Type 1 diabetes

Insulin pumps no better than MDI, SCIPI trial shows


Insulin pumps are no more clinically effective in children with type 1 diabetes than multiple daily injections (MDI) of insulin, a major UK randomised controlled trial has shown.

The SCIPI study involving 293 children with newly-diagnosed T1D found that at 12 months there was no difference in the major outcomes of glycaemic control, adverse events and quality of life for children randomised to continuous subcutaneous insulin infusion (CSII) or MDI regimens.

The study also found that insulin pumps were not cost effective.

Published in the BMJ, the study conducted in 15 paediatric diabetes centres in the UK randomised children aged up to 15 years of age to CSII treatment with insulin aspart, or MDI with the short-acting insulin analogue insulin aspart and a long-acting insulin analogue, either insulin glargine or detemir, according to local clinical practice.

At 12 months glycaemic control was suboptimal in both groups, with the mean HbA1c showing no clinically important differences (60.9mm/mol [9.7%] for CSII vs 58.5 mmol/mol [9.4%] for MDI).

Rates of severe hypoglycaemia and diabetic ketoacidosis were low in both groups.

Quality of life (QoL) scores were similar for children, though the QoL scores for parents of children using CSII were slightly better than those of parents using MDI.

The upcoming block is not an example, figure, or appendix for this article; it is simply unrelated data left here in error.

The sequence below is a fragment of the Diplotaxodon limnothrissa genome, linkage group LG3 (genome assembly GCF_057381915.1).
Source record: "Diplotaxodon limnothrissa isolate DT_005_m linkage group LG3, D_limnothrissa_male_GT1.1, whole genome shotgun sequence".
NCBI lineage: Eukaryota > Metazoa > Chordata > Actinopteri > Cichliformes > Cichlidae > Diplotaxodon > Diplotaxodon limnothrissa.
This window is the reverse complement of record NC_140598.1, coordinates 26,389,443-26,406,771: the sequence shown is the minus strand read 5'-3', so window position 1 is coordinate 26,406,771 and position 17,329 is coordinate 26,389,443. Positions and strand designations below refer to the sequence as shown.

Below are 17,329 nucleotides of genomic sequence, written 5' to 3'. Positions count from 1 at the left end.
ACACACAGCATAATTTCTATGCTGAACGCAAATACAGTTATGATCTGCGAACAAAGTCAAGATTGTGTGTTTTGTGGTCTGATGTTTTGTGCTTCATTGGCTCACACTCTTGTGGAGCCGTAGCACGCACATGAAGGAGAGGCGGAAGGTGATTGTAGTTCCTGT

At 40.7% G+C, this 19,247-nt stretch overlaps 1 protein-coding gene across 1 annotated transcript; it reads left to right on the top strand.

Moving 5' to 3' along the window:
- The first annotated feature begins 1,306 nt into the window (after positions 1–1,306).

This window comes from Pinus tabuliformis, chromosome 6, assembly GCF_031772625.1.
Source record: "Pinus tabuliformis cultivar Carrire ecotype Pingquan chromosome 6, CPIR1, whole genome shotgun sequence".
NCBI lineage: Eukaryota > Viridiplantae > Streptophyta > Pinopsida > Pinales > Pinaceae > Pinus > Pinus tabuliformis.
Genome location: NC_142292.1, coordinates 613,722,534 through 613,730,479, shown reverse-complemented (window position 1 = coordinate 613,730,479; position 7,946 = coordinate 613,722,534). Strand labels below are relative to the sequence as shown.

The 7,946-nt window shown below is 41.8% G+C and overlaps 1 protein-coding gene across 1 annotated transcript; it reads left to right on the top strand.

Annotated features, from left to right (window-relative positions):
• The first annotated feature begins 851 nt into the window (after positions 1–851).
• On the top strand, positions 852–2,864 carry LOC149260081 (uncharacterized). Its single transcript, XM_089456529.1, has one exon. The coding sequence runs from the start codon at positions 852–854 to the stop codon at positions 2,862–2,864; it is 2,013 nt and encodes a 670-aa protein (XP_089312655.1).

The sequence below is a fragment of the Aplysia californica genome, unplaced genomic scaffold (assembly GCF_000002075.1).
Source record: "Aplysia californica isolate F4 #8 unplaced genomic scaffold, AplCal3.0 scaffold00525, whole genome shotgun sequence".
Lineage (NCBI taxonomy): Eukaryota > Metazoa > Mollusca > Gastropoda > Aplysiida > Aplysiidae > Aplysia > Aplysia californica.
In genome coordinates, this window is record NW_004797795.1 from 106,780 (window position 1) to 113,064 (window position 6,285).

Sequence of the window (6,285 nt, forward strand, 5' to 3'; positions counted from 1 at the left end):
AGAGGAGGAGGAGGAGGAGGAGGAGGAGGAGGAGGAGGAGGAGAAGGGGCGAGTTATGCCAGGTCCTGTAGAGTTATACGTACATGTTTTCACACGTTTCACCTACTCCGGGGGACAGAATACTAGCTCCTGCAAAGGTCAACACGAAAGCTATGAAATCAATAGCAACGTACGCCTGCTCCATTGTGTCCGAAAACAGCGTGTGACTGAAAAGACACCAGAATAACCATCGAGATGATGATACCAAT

In terms of cost, CSII was A$3400 more expensive than MDI per child with no gains in Quality Adjusted Life Years (QALYs).

The study investigators based at Alder Hey Hospital, Liverpool, said that while there may be different results with longer follow up and with newer technologies, the SCIPI study results ran counter to the strong opinions in favour of insulin pumps expressed by advocacy groups and some clinicians.

They noted that expensive insulin pumps had been adopted into practice despite trials of their efficacy being underpowered, of short duration and prone to selection bias by involving patients who switched from MDI therapy due to dissatisfaction or poor glycaemic control.

The findings from this adequately powered randomised controlled trial raised questions about the adoption of expensive new technologies in diabetes without robust evidence of benefit.

Funding of insulin pumps by healthcare providers should not be at the expense of other more effective interventions, particularly for under-serviced patient groups, warned lead investigator Professor Joanne Blair, consultant endocrinologist at Alder Hey Children’s NHS Foundation Trust.

“The SCIPI data suggest that the universal use of insulin pump therapy as a means of addressing the inequalities in outcomes in children with diabetes are unlikely to be successful,” she said

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